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Maths Week: Your Sunday puzzle

Fancy another mathematics challenge? (And get the answer to yesterday’s puzzle.)

MATHS WEEK IS under way and, as is our annual tradition, we’re setting our readers some puzzles. Give them a go!

Maths and Rabbit Reproduction and Covid

Imagine you have to calculate your taxes.

Imagine it’s 15% of your earnings. You know what to do- multiply your income by 15 and divide by 100.

Imagine you’re in Rome or Medieval Europe.

You earn MDC units and you have to pay XV on every C.

Simply multiply MDC by XV and divide by C.

Not very simple?

Don’t worry, just pop down to the corner and you’ll find a mathematician that will calculate it for you.

The Islamic world was using nine numerals plus zero in the manner we use today. After travelling and learning around the Mediterranean world, the 32 Year-old Leonardo of Pisa published his Liber Abaci (Book of Calculations) in 1202, which introduced the Hindu-Arab numerals and algebra to Europe.

This was a revolution, allowing speedier calculations for book-keeping, interest calculations, reckoning of weights and measures and all areas of commerce and administration.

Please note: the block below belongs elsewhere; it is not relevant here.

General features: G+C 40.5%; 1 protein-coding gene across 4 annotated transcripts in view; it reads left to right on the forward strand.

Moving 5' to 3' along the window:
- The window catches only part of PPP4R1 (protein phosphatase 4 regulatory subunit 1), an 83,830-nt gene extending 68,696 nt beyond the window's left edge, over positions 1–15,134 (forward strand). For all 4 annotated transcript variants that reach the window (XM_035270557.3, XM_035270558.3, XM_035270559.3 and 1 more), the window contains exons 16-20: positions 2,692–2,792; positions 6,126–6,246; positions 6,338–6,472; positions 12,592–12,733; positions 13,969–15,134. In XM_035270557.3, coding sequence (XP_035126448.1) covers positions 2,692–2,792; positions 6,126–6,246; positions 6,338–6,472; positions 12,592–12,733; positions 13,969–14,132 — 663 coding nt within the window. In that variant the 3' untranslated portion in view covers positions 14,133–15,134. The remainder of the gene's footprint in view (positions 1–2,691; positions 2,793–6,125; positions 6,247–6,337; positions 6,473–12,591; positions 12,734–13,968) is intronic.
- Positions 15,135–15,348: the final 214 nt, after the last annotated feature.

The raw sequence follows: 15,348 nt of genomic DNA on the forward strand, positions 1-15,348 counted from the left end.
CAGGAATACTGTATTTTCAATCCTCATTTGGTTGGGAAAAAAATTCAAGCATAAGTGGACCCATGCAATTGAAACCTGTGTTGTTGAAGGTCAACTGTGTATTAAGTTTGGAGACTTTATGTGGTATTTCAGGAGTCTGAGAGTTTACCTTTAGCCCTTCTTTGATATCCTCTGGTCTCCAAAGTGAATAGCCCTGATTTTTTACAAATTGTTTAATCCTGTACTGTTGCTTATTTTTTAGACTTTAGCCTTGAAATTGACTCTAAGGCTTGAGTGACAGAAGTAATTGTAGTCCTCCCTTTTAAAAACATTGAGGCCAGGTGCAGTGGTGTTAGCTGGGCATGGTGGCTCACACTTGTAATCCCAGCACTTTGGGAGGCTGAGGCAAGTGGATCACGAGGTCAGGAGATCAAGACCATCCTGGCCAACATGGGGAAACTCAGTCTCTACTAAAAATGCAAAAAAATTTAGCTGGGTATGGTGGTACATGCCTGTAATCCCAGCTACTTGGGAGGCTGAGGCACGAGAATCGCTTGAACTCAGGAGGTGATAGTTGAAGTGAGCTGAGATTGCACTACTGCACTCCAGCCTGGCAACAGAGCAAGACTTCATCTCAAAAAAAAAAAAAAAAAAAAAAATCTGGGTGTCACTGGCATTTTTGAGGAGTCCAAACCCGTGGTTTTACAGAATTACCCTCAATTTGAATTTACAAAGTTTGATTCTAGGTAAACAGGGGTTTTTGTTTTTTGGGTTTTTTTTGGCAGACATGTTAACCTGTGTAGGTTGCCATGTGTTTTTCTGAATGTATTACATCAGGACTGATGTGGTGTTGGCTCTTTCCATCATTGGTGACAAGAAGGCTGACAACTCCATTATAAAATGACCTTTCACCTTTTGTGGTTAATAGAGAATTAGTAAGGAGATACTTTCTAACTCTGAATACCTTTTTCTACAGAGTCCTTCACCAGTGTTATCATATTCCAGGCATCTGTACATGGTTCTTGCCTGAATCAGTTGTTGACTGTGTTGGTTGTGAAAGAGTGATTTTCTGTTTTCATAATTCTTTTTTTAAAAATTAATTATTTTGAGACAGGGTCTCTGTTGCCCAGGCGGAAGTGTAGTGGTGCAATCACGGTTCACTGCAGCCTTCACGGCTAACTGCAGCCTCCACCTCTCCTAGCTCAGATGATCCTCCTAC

Liber Abaci was one of the rare books that influenced the course of history. Leonardo died in 1250 and is known today by his nickname Fibonacci.

In Liber Abaci, he also posed the following famous problem.

Suppose you have a male and female rabbit living in a field.

How many rabbits will there be after 1 year?

The answer of course is “we can’t know”. Probably none if a fox gets them.

However, we can make an estimate making certain assumptions using maths that can give us a good guide to what could happen in the real world.

Leonardo tells us to make the following assumptions:

  • The two rabbits are babies at the start
  • No rabbits are eaten by predators. (They all live and stay in the field).
  • Each female reproduces every month. A baby rabbit is ready to mate after one month.
  • Each time a rabbit reproduces she gives birth to two baby rabbits (one male and one female)

Can you figure out how many rabbits we will have under these conditions?

Hint: It might be a good strategy to work through a few generations of rabbits and look for a pattern.

All puzzles are by Eoin Gill, the coordinator of Maths Week Ireland and director Calmast STEM Engagement Centre, Waterford Institute of Technology

Come back tomorrow for the answer to today’s puzzle  

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Saturday’s puzzle: The Answer 

Four suffer from all three ailments

The Method:

You could draw out a table but it will be easier if you represent it visually with a Venn diagram.

Enter all the information on the Venn diagram.
We know there are 3 patients that have either gangrene alone or dysentery alone.
All this adds up to 24.
There are 30 patients in total, so 4 must make up the “all three” category.

Answer to Saturday's puzzle Source: Eoin Gill

About the author:

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